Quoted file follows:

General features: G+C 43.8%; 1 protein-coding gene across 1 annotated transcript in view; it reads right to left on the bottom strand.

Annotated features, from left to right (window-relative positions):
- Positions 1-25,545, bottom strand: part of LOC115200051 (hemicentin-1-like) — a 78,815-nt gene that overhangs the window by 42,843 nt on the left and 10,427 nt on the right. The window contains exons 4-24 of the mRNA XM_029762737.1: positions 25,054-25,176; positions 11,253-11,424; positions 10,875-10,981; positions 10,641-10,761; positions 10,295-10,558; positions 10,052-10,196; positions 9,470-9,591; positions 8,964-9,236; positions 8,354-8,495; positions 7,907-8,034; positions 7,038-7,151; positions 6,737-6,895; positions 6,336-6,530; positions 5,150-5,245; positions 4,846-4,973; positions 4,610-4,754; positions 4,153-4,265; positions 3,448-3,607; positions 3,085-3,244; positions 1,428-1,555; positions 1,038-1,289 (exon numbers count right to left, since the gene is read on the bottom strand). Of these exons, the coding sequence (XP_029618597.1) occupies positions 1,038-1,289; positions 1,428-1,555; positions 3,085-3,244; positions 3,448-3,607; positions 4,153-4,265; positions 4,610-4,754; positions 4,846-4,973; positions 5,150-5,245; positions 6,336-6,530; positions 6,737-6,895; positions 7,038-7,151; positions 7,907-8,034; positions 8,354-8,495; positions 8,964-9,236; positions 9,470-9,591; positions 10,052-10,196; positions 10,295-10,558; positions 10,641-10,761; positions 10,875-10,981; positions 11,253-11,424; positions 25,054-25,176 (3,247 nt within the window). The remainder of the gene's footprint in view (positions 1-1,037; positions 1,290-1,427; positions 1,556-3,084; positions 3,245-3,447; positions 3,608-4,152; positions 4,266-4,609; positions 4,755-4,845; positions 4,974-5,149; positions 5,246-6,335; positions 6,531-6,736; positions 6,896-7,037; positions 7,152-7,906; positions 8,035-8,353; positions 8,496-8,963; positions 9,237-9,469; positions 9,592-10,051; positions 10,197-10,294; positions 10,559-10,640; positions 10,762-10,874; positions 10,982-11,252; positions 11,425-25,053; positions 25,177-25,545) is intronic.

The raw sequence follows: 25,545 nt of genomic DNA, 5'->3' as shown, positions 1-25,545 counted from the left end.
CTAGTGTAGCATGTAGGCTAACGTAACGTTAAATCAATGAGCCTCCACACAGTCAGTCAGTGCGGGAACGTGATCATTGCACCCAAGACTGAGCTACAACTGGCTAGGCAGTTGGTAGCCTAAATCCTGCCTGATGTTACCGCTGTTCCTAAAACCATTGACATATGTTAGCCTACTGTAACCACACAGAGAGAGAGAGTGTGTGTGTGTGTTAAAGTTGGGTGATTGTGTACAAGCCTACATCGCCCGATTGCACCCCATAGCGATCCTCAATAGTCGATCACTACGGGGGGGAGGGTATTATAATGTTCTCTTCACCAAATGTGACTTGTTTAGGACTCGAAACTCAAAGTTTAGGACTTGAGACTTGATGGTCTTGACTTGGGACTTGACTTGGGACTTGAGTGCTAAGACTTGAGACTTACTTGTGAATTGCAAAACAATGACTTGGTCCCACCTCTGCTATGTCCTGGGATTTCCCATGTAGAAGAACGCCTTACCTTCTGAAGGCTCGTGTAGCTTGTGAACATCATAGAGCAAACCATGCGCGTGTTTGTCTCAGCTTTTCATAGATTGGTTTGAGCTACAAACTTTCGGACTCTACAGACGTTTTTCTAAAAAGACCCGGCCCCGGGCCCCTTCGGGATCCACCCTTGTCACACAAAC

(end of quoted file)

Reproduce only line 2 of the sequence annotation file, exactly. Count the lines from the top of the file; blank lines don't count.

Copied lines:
Annotated features, from left to right (window-relative positions):